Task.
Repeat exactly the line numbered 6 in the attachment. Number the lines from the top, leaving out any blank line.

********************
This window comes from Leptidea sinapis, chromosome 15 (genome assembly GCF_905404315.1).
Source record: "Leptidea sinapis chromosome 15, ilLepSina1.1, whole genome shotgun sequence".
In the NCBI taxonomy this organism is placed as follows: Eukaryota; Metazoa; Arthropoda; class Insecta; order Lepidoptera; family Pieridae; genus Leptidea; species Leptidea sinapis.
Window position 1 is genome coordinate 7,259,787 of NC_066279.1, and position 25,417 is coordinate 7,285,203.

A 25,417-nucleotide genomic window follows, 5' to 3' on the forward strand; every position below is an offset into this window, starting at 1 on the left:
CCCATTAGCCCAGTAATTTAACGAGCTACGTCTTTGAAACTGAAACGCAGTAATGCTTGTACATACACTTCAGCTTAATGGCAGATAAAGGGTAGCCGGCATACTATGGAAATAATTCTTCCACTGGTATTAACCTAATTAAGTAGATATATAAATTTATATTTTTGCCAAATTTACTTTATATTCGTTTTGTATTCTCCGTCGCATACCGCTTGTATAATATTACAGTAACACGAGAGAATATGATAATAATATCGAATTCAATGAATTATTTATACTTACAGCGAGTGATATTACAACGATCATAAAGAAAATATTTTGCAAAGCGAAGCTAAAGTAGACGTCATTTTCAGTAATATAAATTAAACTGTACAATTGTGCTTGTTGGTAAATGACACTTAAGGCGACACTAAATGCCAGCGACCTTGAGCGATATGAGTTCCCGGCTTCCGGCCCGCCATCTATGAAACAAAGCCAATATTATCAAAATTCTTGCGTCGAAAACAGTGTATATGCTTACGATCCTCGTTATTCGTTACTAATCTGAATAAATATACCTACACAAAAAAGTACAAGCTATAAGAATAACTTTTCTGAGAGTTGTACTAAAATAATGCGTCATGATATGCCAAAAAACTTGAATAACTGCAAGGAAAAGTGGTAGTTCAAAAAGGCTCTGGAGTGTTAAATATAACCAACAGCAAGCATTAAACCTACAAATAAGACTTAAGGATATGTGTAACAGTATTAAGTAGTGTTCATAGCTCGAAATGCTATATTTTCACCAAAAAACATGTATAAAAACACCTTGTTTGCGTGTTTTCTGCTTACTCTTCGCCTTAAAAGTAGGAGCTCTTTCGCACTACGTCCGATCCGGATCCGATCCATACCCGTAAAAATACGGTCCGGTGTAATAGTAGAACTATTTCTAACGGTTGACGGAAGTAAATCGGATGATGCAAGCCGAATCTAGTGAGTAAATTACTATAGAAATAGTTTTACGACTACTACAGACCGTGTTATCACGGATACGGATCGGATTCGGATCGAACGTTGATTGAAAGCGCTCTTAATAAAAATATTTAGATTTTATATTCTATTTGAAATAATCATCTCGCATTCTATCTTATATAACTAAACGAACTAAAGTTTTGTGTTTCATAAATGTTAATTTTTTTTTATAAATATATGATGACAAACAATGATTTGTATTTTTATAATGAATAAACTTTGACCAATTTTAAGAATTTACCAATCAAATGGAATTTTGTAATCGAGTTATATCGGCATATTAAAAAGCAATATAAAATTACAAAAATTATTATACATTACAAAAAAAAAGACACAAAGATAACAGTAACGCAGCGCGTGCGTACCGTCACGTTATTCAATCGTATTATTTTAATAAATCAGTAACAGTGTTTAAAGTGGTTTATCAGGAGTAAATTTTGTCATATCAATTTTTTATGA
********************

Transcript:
CCCATTAGCCCAGTAATTTAACGAGCTACGTCTTTGAAACTGAAACGCAGTAATGCTTGTACATACACTTCAGCTTAATGGCAGATAAAGGGTAGCCGGCATACTATGGAAATAATTCTTCCACTGGTATTAACCTAATTAAGTAGATATATAAATTTATATTTTTGCCAAATTTACTTTATATTCGTTTTGTATTCTCCGTCGCATACCGCTTGTATAATATTACAGTAACACGAGAGAATATGATAATAATATCGAATTCAATGAATTATTTATACTTACAGCGAGTGATATTACAACGATCATAAAGAAAATATTTTGCAAAGCGAAGCTAAAGTAGACGTCATTTTCAGTAATATAAATTAAACTGTACAATTGTGCTTGTTGGTAAATGACACTTAAGGCGACACTAAATGCCAGCGACCTTGAGCGATATGAGTTCCCGGCTTCCGGCCCGCCATCTATGAAACAAAGCCAATATTATCAAAATTCTTGCGTCGAAAACAGTGTATATGCTTACGATCCTCGTTATTCGTTACTAATCTGAATAAATATACCTACACAAAAAAGTACAAGCTATAAGAATAACTTTTCTGAGAGTTGTACTAAAATAATGCGTCATGATATGCCAAAAAACTTGAATAACTGCAAGGAAAAGTGGTAGTTCAAAAAGGCTCTGGAGTGTTAAATATAACCAACAGCAAGCATTAAACCTACAAATAAGACTTAAGGATATGTGTAACAGTATTAAGTAGTGTTCATAGCTCGAAATGCTATATTTTCACCAAAAAACATGTATAAAAACACCTTGTTTGCGTGTTTTCTGCTTACTCTTCGCCTTAAAAGTAGGAGCTCTTTCGCACTACGTCCGATCCGGATCCGATCCATACCCGTAAAAATACGGTCCGGTGTAATAGTAGAACTATTTCTAACGGTTGACGGAAGTAAATCGGATGATGCAAGCCGAATCTAGTGAGTAAATTACTATAGAAATAGTTTTACGACTACTACAGACCGTGTTATCACGGATACGGATCGGATTCGGATCGAACGTTGATTGAAAGCGCTCTTAATAAAAATATTTAGATTTTATATTCTATTTGAAATAATCATCTCGCATTCTATCTTATATAACTAAACGAACTAAAGTTTTGTGTTTCATAAATGTTAATTTTTTTTTATAAATATATGATGACAAACAATGATTTGTATTTTTATAATGAATAAACTTTGACCAATTTTAAGAATTTACCAATCAAATGGAATTTTGTAATCGAGTTATATCGGCATATTAAAAAGCAATATAAAATTACAAAAATTATTATACATTACAAAAAAAAAGACACAAAGATAACAGTAACGCAGCGCGTGCGTACCGTCACGTTATTCAATCGTATTATTTTAATAAATCAGTAACAGTGTTTAAAGTGGTTTATCAGGAGTAAATTTTGTCATATCAATTTTTTATGA